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Mexico's Round One Oil Bids and What Comes Next

An oil rig off the coast of Veracruz. (AP)

July 23, 2015

What's next for Round 1 of Mexico's energy auction?
Mexico's shallow-water auction underwhelmed—but the deepwater and unconventional sources ones are still to come.
670 exploration areas, and 244 fields already in production. There's a lot at stake in Mexico's energy auctions.

In December 2013, Mexico’s legislature approved a reform that opened the country’s energy sector to private investment for the first time since 1938. Since then, the government has been working to set up the rules of the game for private investment in oil and gas, as well as power generation.

What Did Pemex Keep in Round Zero?

The first step was Round Zero, in which state oil firm Pemex sent regulators a list of which fields it wanted to keep and which ones it would release. During that round, Pemex opted to hold on to more than 80 percent of the most proven and probable reserves (known as the “2P” reserves) and over 30 percent of 3P reserves, which are less proven than the 2P. Notably, Pemex left out the deepwater and shale deposits, which weren’t in their operational sweet spot due to a lack of expertise and capital to develop these new resources. These reserves will likely be of interest to large international oil companies given their size and potential for production. The Round Zero process concluded in March 2014.

What Happened in the First Stage of Round One?

Round One is the first of five stages of auctions slated to take place through 2019. These include a total of 670 exploration areas and 244 fields already in production. Each stage has multiple auctions, and Round One will see additional tenders for extra-heavy oil, onshore, deepwater, and unconventional energy resources.

The first Round One auction, which was held on July 15 and focused on shallow-water blocks, was considered a disappointment. The Secretariat of Energy (SENER) put up 14 blocks for bidding, and only two bids were awarded. Four additional bids were received but not awarded because they below the government’s asking price. Eight blocks did not receive bids. Only nine companies showed up to bid for the first auction, and only seven made offers (two companies combined to make an offer). Secretary of Energy Pedro Joaquín Coldwell had stated that the auction would be a success if between 30 and 50 percent of blocks were awarded, so the results came in below expectations. The outcome could be attributed to the low price of oil and the unattractiveness of the blocks being offered. In addition, the prices of the blocks and the government’s take may have been too high given the market conditions.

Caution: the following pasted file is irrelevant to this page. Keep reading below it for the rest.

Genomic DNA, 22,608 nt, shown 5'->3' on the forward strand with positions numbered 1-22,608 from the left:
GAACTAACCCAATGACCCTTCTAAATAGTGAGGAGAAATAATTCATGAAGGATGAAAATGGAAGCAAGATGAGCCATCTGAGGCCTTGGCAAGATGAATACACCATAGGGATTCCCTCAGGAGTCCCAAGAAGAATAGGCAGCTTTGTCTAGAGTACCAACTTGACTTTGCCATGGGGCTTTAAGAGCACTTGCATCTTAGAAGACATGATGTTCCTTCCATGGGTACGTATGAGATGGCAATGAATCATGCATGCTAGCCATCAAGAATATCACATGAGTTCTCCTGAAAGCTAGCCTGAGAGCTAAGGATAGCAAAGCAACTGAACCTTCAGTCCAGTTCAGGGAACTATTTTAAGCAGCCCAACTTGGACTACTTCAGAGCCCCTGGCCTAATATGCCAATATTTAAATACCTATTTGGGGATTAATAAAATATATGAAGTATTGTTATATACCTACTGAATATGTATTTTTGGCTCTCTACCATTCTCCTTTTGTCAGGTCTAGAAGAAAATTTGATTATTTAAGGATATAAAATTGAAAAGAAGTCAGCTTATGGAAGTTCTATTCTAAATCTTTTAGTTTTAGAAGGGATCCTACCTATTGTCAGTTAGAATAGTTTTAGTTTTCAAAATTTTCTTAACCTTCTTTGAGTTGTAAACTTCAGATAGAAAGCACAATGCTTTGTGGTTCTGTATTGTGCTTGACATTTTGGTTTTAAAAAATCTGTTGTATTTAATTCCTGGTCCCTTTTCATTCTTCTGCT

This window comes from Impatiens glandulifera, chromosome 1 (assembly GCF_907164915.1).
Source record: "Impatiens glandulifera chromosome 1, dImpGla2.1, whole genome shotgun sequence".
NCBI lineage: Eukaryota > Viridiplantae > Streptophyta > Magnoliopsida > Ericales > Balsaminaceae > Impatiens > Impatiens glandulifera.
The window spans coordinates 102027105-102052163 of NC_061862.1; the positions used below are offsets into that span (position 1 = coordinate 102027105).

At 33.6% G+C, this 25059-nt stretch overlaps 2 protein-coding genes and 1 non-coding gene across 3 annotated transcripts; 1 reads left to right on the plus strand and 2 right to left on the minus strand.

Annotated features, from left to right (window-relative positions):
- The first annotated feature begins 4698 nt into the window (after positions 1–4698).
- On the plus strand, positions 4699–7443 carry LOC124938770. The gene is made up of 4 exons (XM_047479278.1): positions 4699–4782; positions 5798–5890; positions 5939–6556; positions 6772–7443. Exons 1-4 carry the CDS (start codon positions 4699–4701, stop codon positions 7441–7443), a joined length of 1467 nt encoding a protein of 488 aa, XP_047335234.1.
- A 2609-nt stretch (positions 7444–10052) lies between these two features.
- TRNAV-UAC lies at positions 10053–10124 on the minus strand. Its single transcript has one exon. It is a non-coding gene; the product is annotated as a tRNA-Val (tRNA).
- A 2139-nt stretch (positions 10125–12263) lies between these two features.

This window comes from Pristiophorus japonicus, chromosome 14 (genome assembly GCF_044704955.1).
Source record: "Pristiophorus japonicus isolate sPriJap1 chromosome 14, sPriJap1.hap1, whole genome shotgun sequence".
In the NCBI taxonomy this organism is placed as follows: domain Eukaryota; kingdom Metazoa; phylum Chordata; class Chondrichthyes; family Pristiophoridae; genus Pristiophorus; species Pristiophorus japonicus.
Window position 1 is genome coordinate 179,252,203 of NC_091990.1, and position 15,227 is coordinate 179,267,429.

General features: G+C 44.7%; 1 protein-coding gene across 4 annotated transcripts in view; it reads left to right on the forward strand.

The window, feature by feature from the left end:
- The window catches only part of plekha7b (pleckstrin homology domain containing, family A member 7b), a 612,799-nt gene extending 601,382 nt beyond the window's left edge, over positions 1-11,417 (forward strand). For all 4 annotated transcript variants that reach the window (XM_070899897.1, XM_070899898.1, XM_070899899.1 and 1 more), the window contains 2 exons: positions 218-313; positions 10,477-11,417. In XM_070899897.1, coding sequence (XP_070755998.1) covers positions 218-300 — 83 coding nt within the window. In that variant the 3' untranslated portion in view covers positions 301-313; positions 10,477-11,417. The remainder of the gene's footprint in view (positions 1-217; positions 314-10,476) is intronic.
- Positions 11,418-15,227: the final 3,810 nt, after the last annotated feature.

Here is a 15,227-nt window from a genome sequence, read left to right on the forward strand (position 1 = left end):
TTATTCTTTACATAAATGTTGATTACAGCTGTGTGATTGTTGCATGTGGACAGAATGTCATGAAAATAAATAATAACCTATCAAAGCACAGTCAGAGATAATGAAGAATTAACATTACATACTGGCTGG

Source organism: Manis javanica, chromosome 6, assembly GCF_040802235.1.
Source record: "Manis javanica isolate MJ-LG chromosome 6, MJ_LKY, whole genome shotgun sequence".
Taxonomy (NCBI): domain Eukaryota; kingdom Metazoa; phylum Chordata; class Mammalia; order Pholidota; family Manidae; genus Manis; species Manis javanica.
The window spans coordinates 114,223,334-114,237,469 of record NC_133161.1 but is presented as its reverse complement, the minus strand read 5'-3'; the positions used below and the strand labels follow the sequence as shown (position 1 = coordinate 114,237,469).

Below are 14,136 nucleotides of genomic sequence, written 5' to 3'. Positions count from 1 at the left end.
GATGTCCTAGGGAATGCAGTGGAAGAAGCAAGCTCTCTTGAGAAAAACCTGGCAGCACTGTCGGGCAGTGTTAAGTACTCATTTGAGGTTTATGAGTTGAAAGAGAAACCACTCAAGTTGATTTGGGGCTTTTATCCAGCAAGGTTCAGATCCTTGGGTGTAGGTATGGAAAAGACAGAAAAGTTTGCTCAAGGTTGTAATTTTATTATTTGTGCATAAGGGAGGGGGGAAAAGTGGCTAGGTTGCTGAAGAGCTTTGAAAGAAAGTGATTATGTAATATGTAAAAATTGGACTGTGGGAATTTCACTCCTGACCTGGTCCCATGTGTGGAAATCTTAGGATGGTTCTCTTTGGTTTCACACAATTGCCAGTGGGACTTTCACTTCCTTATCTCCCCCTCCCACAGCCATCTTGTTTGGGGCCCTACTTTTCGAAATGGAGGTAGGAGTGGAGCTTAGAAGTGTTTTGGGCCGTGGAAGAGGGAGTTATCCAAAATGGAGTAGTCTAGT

Congressional
Testimony on Mexico's Energy Reforms

What Comes Next?

However, the prospects for future success are good. The second and third auctions of Round One are expected to take place in September and December, respectively. At that point, the Secretariat of Energy is expected to tender the deepwater and unconventional fields at some point in 2016, which will be a continuation of Round One. Oil majors, absent from the first round, are expected to be active in later rounds.

SENER and the other agencies involved have conducted the process with a high standard of transparency, transmitting the entire bidding process online. Despite the low number of bids, the auction was executed effectively.

Although each round is supposed to occur within a calendar year, Round One will likely extend beyond 2015. Investors are particularly interested in the deepwater and unconventional areas, which Pemex relinquished in Round Zero. SENER has not yet announced the particulars of those auctions. Given the starting point, there is cause for concern, but with some of the most attractive blocks still available, there should be better results moving forward.